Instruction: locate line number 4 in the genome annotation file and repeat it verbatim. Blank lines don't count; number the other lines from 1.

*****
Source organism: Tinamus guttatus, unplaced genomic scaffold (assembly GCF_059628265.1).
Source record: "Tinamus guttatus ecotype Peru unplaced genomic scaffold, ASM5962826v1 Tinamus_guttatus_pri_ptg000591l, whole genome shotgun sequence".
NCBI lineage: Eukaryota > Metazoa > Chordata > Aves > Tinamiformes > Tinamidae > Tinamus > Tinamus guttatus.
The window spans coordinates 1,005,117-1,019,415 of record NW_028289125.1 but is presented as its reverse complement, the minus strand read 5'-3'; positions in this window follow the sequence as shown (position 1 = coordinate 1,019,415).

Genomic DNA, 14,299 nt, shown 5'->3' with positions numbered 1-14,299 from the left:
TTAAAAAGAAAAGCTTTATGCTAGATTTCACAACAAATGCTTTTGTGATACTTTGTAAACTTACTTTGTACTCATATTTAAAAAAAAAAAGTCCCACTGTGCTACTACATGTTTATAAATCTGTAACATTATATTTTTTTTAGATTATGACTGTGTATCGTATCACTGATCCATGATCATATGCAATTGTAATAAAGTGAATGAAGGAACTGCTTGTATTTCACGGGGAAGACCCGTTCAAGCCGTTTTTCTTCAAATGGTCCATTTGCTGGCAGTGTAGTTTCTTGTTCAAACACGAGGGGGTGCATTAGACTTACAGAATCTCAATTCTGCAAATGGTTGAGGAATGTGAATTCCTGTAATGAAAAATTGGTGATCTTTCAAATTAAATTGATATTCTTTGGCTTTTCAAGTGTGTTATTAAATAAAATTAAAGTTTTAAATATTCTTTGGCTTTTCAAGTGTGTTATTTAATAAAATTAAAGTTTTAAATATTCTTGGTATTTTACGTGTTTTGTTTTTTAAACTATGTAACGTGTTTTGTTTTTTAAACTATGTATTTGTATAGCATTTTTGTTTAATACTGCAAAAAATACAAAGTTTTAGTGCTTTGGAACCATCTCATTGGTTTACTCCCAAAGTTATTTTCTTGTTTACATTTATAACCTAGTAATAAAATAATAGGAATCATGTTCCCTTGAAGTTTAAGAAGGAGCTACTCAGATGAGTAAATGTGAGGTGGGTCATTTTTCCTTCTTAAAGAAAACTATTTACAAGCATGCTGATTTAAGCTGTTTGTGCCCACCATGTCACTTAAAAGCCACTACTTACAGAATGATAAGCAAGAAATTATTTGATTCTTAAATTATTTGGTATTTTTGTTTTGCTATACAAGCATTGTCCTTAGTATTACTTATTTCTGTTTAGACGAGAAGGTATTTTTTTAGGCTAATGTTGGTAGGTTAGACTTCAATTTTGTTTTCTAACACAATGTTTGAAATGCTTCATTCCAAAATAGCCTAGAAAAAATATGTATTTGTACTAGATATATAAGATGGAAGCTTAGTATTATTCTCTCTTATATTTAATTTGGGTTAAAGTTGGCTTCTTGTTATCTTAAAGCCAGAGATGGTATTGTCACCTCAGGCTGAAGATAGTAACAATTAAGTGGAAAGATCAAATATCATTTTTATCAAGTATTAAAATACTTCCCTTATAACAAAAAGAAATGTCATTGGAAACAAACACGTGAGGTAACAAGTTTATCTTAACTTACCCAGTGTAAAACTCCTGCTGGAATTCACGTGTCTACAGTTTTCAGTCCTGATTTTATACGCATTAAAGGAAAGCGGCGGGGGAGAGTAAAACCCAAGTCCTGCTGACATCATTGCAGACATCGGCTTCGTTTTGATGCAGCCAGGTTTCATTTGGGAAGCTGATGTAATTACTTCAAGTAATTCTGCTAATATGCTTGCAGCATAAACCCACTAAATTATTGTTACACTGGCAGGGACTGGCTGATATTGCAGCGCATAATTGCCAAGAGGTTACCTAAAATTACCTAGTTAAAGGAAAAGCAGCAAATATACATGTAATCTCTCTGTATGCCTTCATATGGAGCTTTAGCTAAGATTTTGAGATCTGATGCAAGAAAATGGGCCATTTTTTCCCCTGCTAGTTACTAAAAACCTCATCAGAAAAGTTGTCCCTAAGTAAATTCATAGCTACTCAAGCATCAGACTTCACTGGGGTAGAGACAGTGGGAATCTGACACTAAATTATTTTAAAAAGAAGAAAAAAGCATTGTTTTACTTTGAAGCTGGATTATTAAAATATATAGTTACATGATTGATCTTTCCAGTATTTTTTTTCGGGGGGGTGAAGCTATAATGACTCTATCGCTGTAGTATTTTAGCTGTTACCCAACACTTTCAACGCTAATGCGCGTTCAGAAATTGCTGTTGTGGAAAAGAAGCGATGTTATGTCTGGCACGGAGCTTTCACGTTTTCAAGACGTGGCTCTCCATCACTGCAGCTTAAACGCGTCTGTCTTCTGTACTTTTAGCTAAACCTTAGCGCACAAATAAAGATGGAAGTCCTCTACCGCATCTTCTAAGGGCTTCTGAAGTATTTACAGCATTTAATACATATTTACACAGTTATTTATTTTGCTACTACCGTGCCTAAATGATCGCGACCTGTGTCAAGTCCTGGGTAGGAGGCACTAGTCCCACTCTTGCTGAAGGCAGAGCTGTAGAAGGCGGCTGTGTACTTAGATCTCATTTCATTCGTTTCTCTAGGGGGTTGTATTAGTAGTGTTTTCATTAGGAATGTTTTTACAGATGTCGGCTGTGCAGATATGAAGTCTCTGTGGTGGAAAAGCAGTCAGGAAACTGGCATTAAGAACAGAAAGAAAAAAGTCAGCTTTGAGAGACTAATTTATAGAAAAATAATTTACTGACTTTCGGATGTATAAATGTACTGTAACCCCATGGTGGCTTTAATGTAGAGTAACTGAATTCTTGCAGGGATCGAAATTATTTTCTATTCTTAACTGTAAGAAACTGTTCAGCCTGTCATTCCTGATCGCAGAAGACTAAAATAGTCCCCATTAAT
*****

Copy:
The window spans coordinates 1,005,117-1,019,415 of record NW_028289125.1 but is presented as its reverse complement, the minus strand read 5'-3'; positions in this window follow the sequence as shown (position 1 = coordinate 1,019,415).